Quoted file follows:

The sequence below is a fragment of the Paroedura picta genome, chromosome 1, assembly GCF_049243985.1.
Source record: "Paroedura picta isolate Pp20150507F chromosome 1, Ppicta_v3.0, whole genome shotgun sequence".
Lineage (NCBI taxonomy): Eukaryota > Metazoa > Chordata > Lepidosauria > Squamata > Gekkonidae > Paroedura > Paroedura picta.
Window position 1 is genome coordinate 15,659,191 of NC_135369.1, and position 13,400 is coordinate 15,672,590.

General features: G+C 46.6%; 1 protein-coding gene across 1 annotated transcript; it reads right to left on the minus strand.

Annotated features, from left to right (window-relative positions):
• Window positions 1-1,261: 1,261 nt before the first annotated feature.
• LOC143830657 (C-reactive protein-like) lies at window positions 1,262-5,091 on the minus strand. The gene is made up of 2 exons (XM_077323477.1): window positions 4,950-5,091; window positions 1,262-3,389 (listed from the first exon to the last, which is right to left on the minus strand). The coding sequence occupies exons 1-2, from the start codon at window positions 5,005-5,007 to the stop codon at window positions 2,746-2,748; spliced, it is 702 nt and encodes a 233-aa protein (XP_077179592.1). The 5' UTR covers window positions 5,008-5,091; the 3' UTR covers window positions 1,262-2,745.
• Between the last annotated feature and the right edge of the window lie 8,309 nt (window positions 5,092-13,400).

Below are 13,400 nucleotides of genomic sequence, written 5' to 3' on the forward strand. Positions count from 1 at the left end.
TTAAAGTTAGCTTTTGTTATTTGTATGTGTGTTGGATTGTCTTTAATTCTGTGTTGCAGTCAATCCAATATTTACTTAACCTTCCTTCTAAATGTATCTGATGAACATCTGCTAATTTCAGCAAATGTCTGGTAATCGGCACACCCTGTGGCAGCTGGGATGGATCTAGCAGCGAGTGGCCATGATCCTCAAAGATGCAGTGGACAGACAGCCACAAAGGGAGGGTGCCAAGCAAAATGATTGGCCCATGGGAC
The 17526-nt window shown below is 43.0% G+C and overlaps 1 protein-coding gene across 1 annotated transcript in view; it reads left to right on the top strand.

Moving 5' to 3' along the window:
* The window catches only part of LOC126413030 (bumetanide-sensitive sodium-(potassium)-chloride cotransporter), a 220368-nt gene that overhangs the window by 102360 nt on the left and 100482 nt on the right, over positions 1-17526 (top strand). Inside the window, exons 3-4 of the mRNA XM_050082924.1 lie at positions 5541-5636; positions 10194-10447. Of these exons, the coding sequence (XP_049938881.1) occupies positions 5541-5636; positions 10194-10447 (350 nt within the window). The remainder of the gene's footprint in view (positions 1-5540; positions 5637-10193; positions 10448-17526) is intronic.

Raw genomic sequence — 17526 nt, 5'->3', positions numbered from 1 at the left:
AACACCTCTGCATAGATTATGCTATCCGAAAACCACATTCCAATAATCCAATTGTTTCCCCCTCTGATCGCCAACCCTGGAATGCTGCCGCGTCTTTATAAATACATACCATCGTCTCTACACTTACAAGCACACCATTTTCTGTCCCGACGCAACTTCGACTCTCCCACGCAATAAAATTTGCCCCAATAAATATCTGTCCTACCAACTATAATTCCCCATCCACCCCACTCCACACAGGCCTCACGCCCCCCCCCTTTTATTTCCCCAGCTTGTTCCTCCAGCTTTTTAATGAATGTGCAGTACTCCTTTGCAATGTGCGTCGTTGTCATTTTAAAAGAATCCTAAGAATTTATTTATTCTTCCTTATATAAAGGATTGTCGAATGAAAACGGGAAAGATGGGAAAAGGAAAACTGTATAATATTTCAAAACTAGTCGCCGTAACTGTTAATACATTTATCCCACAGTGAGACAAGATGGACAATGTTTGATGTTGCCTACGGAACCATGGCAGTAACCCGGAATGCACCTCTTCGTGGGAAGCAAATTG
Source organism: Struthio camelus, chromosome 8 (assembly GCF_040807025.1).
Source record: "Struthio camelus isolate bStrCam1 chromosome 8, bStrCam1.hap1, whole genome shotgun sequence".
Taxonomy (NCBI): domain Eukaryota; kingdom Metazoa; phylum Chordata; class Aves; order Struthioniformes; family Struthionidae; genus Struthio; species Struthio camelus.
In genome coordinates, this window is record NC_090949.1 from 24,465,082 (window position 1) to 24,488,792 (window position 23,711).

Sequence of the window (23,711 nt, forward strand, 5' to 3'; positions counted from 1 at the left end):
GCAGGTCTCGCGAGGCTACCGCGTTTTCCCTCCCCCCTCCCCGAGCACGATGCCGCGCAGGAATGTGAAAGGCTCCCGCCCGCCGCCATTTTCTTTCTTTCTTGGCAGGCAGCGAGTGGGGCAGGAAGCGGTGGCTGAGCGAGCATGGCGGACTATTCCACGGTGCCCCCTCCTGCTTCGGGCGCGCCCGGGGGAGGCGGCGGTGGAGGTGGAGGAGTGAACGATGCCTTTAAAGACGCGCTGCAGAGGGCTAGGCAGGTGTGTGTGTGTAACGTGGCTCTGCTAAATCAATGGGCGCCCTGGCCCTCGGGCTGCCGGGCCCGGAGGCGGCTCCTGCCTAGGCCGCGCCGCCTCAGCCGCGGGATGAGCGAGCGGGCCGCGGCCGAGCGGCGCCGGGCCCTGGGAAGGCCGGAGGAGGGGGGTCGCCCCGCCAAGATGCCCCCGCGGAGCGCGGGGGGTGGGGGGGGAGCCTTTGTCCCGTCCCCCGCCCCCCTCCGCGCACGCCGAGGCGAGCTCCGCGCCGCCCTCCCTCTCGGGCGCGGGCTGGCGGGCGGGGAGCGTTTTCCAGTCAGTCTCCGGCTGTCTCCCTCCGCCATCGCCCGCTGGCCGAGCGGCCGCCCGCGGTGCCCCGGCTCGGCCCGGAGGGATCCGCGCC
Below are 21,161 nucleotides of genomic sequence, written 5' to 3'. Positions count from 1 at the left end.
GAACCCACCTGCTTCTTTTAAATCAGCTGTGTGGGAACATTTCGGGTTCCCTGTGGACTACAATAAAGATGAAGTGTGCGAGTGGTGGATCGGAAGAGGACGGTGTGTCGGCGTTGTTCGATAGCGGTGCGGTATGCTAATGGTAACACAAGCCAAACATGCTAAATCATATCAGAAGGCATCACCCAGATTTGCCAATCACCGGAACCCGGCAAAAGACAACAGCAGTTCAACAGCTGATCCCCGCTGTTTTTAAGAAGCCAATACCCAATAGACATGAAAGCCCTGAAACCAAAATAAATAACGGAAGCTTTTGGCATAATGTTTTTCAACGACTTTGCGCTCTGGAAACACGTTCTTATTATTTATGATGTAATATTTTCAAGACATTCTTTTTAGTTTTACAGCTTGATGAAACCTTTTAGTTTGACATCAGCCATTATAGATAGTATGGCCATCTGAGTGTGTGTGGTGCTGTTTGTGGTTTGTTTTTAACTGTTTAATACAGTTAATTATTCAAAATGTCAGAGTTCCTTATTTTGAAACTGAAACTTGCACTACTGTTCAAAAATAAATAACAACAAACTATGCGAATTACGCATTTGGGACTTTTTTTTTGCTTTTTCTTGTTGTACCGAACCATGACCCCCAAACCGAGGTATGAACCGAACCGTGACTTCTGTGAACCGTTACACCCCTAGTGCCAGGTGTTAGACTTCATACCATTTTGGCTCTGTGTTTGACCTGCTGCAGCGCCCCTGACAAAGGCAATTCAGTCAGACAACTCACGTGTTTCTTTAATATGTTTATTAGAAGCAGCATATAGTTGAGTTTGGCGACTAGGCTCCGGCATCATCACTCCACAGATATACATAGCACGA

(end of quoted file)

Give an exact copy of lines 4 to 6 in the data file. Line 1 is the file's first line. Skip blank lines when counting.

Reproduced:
Window position 1 is genome coordinate 15,659,191 of NC_135369.1, and position 13,400 is coordinate 15,672,590.

General features: G+C 46.6%; 1 protein-coding gene across 1 annotated transcript; it reads right to left on the minus strand.

Annotated features, from left to right (window-relative positions):